Metacognition in Teaching: Using A “Rapid Responses to Learning” Process to Reflect on and Improve Pedagogy

Authors

  • Susan Cox University of British Columbia https://orcid.org/0000-0001-7459-9587
  • Kate Jongbloed University of British Columbia
  • Charlyn Black University of British Columbia

DOI:

https://doi.org/10.20343/teachlearninqu.10.27

Keywords:

metacognition and teaching, formative feedback, classroom assessment technique, pedagogy, teacher self-assessment

Abstract

In this paper, we critically evaluate the use of a weekly “rapid responses (RR) to learning” process in the context of teaching a graduate course on research methods over a three-year period. The RR process involves use of a short set of open-ended questions about key moments in learning that students complete, in writing, during the last five minutes of each class. The questions ask students to identify salient take-away messages, note when they felt the most and least engaged, name actions taken by anyone that were affirming or confusing, and consider specific “aha” moments. Our specific aim was to assess the following questions: What was the pedagogic value of the RR process? How did it inform our teaching and to what extent were there direct benefits of the process for students as well as for us as teachers? We found that the systematic feedback we obtained in this way supports weekly monitoring of student learning, facilitates response to trouble spots, and assists in assessment of student engagement and classroom climate. It also provides insight into the efficacy of pedagogic strategies, invites students to engage in metacognitive learning about their own learning, and models a process of instructors receiving feedback and being flexible to change. For instructors, the process enhances motivation and professional development and can be used to document instructor leadership and development. Finally, it facilitates deeper appreciation of the need to better integrate student self-assessment and the development of metacognitive skills as core components of the course.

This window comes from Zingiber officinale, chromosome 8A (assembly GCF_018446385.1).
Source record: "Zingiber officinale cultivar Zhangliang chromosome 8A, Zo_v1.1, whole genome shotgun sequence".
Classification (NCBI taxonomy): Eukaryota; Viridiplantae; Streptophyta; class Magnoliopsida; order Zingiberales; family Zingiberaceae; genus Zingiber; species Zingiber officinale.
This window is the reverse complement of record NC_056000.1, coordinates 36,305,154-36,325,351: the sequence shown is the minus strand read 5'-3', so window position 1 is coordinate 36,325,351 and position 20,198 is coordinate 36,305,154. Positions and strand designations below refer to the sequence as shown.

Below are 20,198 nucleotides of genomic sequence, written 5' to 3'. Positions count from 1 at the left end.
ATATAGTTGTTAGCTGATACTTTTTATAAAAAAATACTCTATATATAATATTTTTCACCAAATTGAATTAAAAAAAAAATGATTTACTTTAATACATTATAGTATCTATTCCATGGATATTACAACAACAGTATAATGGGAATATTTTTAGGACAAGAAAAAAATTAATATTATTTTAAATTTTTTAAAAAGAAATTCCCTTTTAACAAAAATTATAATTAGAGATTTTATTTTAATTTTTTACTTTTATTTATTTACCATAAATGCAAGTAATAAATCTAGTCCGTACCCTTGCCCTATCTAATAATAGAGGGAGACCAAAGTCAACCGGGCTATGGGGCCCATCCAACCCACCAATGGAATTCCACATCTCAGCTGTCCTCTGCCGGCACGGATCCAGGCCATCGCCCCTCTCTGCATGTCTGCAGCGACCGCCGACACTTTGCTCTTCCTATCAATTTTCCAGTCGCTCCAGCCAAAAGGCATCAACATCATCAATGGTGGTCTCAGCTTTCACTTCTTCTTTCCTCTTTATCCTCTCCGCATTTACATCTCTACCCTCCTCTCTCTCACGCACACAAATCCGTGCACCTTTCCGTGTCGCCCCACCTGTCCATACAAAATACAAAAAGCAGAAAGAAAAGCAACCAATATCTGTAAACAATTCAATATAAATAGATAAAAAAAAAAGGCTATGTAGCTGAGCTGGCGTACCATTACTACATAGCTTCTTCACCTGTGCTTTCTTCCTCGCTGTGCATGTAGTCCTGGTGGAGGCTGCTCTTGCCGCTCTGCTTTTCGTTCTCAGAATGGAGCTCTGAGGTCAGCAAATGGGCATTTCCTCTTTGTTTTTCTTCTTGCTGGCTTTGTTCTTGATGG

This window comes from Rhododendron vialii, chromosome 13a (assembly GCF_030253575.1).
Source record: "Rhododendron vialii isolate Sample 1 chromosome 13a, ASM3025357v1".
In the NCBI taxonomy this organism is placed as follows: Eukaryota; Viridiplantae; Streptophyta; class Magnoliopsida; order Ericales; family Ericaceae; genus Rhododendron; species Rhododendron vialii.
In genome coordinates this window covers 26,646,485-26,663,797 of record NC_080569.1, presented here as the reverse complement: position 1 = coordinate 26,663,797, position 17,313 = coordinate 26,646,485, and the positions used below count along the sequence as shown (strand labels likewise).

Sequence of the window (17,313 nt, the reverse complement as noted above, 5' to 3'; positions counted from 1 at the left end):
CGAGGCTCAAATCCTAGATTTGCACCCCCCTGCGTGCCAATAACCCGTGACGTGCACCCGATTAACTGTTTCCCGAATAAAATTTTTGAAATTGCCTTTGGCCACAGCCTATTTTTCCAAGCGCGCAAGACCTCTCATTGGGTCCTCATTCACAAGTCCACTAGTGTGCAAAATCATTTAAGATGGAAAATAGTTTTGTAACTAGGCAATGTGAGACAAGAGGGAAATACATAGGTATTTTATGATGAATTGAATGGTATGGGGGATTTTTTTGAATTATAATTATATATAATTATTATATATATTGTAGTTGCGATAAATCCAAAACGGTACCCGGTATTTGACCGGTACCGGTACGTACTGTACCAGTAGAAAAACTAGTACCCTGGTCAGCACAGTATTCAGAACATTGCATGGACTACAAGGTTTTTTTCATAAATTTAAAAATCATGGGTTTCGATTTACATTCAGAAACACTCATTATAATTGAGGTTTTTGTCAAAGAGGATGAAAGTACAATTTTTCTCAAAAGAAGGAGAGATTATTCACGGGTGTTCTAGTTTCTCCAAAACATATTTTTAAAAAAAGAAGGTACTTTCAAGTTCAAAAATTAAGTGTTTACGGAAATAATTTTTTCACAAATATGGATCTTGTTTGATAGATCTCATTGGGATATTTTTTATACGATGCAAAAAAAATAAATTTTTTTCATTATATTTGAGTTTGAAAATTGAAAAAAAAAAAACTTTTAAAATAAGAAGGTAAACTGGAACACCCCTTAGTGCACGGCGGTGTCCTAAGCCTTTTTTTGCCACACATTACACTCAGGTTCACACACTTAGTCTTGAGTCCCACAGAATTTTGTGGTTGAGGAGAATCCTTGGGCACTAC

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Author Biographies

Susan Cox, University of British Columbia

Susan M. Cox is professor and director of the MSc and PhD Programs in the School of Population and Public Health at the University of British Columbia.

Kate Jongbloed, University of British Columbia

Kate Jongbloed is a Canadian Institutes of Health Research— Michael Smith Health Research BC Health Systems Impact postdoctoral fellow with the BC Office of the Provincial Health Officer and the University of Victoria.

Charlyn Black, University of British Columbia

Charlyn Black is professor in the School of Population and Public Health at the University of British Columbia.

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Published

2022-08-08

How to Cite

Cox, Susan, Kate Jongbloed, and Charlyn Black. 2022. “Metacognition in Teaching: Using A ‘Rapid Responses to Learning’ Process to Reflect on and Improve Pedagogy”. Teaching and Learning Inquiry 10 (August). https://doi.org/10.20343/teachlearninqu.10.27.